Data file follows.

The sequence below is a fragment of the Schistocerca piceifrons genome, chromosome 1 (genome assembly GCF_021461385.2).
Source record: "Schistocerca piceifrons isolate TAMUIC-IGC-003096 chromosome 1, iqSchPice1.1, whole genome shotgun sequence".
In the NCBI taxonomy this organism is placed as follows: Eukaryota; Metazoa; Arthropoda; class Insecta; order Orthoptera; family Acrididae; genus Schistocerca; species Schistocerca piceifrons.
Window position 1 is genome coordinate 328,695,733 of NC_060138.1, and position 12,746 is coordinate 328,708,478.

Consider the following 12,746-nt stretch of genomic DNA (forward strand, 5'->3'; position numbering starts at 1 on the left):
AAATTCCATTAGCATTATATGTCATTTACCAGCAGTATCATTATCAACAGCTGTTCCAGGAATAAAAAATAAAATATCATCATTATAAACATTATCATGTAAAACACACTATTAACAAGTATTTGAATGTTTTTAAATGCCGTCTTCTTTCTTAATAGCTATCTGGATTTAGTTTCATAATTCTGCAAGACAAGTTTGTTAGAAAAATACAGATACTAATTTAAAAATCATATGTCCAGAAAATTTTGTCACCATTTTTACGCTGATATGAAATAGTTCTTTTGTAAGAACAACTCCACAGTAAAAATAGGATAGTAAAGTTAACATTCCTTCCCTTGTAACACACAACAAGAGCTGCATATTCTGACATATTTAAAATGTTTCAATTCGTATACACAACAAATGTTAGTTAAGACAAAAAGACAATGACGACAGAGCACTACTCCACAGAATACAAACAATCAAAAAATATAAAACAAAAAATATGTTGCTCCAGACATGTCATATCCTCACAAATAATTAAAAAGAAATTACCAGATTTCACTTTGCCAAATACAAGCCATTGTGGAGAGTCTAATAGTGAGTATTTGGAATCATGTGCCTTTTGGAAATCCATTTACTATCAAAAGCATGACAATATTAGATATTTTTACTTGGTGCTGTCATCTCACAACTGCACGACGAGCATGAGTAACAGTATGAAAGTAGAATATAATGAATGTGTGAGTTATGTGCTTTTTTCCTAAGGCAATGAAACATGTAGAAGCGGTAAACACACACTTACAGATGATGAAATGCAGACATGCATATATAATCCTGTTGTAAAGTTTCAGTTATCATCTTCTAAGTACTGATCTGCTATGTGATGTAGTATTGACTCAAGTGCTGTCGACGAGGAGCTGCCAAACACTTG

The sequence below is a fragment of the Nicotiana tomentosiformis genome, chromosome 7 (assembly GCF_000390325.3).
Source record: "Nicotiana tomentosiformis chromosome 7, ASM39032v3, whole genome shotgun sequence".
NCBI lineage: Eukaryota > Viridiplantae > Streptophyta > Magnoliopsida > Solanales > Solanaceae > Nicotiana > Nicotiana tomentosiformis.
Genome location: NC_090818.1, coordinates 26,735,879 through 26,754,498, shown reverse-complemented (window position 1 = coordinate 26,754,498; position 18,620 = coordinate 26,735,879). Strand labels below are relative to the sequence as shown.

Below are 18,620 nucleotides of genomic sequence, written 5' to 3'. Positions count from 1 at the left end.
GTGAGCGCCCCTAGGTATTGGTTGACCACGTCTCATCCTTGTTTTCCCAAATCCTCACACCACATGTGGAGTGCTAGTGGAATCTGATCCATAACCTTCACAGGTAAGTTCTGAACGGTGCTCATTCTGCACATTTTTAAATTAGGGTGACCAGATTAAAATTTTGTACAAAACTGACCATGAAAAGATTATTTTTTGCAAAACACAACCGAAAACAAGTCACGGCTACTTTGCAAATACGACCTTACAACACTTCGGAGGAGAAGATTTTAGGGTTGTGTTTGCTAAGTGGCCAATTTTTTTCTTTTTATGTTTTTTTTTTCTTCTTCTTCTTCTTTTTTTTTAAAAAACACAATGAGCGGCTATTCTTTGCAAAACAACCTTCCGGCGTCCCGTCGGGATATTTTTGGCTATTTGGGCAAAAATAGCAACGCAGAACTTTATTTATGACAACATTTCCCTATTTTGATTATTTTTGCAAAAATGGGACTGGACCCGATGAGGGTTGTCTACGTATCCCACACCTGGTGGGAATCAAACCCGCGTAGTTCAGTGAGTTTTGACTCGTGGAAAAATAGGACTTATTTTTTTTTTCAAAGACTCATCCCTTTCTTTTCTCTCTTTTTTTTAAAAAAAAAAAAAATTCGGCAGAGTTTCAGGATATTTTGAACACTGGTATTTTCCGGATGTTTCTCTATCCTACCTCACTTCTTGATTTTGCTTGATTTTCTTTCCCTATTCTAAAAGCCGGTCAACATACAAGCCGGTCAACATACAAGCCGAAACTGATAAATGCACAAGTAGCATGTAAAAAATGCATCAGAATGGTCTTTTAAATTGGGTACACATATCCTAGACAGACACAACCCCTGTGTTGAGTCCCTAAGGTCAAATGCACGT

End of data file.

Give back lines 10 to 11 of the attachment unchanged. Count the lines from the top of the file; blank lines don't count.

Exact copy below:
Genome location: NC_090818.1, coordinates 26,735,879 through 26,754,498, shown reverse-complemented (window position 1 = coordinate 26,754,498; position 18,620 = coordinate 26,735,879). Strand labels below are relative to the sequence as shown.

Below are 18,620 nucleotides of genomic sequence, written 5' to 3'. Positions count from 1 at the left end.